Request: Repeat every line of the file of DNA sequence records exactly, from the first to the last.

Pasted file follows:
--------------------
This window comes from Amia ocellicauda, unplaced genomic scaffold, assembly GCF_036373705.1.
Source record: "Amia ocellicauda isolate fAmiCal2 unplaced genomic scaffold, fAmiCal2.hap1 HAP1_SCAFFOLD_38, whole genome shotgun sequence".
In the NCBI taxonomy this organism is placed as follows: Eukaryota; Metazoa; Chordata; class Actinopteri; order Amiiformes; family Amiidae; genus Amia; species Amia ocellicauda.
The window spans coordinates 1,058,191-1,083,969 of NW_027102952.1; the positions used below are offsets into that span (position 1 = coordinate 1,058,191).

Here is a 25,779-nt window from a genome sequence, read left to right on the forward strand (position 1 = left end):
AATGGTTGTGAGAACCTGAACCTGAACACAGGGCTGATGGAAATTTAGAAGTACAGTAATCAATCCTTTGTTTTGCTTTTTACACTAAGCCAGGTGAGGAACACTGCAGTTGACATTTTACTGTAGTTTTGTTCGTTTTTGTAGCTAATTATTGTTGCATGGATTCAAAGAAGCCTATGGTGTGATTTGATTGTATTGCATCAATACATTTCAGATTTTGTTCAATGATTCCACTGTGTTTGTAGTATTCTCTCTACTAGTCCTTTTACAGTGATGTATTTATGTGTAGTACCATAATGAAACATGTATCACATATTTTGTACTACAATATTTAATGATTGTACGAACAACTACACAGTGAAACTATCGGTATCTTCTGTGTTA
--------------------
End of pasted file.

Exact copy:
This window comes from Amia ocellicauda, unplaced genomic scaffold, assembly GCF_036373705.1.
Source record: "Amia ocellicauda isolate fAmiCal2 unplaced genomic scaffold, fAmiCal2.hap1 HAP1_SCAFFOLD_38, whole genome shotgun sequence".
In the NCBI taxonomy this organism is placed as follows: Eukaryota; Metazoa; Chordata; class Actinopteri; order Amiiformes; family Amiidae; genus Amia; species Amia ocellicauda.
The window spans coordinates 1,058,191-1,083,969 of NW_027102952.1; the positions used below are offsets into that span (position 1 = coordinate 1,058,191).

Here is a 25,779-nt window from a genome sequence, read left to right on the forward strand (position 1 = left end):
AATGGTTGTGAGAACCTGAACCTGAACACAGGGCTGATGGAAATTTAGAAGTACAGTAATCAATCCTTTGTTTTGCTTTTTACACTAAGCCAGGTGAGGAACACTGCAGTTGACATTTTACTGTAGTTTTGTTCGTTTTTGTAGCTAATTATTGTTGCATGGATTCAAAGAAGCCTATGGTGTGATTTGATTGTATTGCATCAATACATTTCAGATTTTGTTCAATGATTCCACTGTGTTTGTAGTATTCTCTCTACTAGTCCTTTTACAGTGATGTATTTATGTGTAGTACCATAATGAAACATGTATCACATATTTTGTACTACAATATTTAATGATTGTACGAACAACTACACAGTGAAACTATCGGTATCTTCTGTGTTA